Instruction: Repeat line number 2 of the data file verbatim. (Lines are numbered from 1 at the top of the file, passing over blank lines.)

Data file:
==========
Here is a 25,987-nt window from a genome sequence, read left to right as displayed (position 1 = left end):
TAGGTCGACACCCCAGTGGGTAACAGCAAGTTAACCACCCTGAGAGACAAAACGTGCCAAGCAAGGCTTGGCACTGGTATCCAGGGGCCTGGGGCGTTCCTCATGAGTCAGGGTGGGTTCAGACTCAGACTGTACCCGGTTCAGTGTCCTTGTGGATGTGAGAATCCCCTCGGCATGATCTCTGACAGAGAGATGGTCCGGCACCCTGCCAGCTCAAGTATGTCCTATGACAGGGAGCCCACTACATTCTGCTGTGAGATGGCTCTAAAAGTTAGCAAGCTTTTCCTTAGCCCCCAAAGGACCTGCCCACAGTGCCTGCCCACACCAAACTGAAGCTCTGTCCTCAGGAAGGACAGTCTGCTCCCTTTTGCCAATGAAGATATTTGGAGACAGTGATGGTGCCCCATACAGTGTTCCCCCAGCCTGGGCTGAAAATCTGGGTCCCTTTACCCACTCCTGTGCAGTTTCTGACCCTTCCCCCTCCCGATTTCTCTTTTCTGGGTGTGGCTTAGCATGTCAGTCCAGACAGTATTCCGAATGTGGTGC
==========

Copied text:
TAGGTCGACACCCCAGTGGGTAACAGCAAGTTAACCACCCTGAGAGACAAAACGTGCCAAGCAAGGCTTGGCACTGGTATCCAGGGGCCTGGGGCGTTCCTCATGAGTCAGGGTGGGTTCAGACTCAGACTGTACCCGGTTCAGTGTCCTTGTGGATGTGAGAATCCCCTCGGCATGATCTCTGACAGAGAGATGGTCCGGCACCCTGCCAGCTCAAGTATGTCCTATGACAGGGAGCCCACTACATTCTGCTGTGAGATGGCTCTAAAAGTTAGCAAGCTTTTCCTTAGCCCCCAAAGGACCTGCCCACAGTGCCTGCCCACACCAAACTGAAGCTCTGTCCTCAGGAAGGACAGTCTGCTCCCTTTTGCCAATGAAGATATTTGGAGACAGTGATGGTGCCCCATACAGTGTTCCCCCAGCCTGGGCTGAAAATCTGGGTCCCTTTACCCACTCCTGTGCAGTTTCTGACCCTTCCCCCTCCCGATTTCTCTTTTCTGGGTGTGGCTTAGCATGTCAGTCCAGACAGTATTCCGAATGTGGTGC